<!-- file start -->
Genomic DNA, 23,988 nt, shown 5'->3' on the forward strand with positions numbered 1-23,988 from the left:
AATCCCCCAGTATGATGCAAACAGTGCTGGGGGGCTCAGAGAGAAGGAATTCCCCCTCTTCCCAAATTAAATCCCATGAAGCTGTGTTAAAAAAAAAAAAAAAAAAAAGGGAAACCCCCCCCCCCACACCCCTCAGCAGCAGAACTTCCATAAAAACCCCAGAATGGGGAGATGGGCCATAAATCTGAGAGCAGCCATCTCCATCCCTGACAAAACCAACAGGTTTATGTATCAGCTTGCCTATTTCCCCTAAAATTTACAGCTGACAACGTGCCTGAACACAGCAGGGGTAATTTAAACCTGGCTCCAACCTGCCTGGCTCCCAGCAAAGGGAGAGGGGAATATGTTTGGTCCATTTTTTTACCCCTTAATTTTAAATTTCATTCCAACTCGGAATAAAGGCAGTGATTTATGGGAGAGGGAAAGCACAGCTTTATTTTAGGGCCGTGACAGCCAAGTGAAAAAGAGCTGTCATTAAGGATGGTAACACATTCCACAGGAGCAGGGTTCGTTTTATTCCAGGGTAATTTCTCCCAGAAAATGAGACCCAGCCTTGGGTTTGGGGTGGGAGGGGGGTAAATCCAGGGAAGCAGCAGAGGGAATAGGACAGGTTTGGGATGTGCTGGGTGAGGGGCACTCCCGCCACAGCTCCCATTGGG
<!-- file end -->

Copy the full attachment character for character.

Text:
Genomic DNA, 23,988 nt, shown 5'->3' on the forward strand with positions numbered 1-23,988 from the left:
AATCCCCCAGTATGATGCAAACAGTGCTGGGGGGCTCAGAGAGAAGGAATTCCCCCTCTTCCCAAATTAAATCCCATGAAGCTGTGTTAAAAAAAAAAAAAAAAAAAAGGGAAACCCCCCCCCCCACACCCCTCAGCAGCAGAACTTCCATAAAAACCCCAGAATGGGGAGATGGGCCATAAATCTGAGAGCAGCCATCTCCATCCCTGACAAAACCAACAGGTTTATGTATCAGCTTGCCTATTTCCCCTAAAATTTACAGCTGACAACGTGCCTGAACACAGCAGGGGTAATTTAAACCTGGCTCCAACCTGCCTGGCTCCCAGCAAAGGGAGAGGGGAATATGTTTGGTCCATTTTTTTACCCCTTAATTTTAAATTTCATTCCAACTCGGAATAAAGGCAGTGATTTATGGGAGAGGGAAAGCACAGCTTTATTTTAGGGCCGTGACAGCCAAGTGAAAAAGAGCTGTCATTAAGGATGGTAACACATTCCACAGGAGCAGGGTTCGTTTTATTCCAGGGTAATTTCTCCCAGAAAATGAGACCCAGCCTTGGGTTTGGGGTGGGAGGGGGGTAAATCCAGGGAAGCAGCAGAGGGAATAGGACAGGTTTGGGATGTGCTGGGTGAGGGGCACTCCCGCCACAGCTCCCATTGGG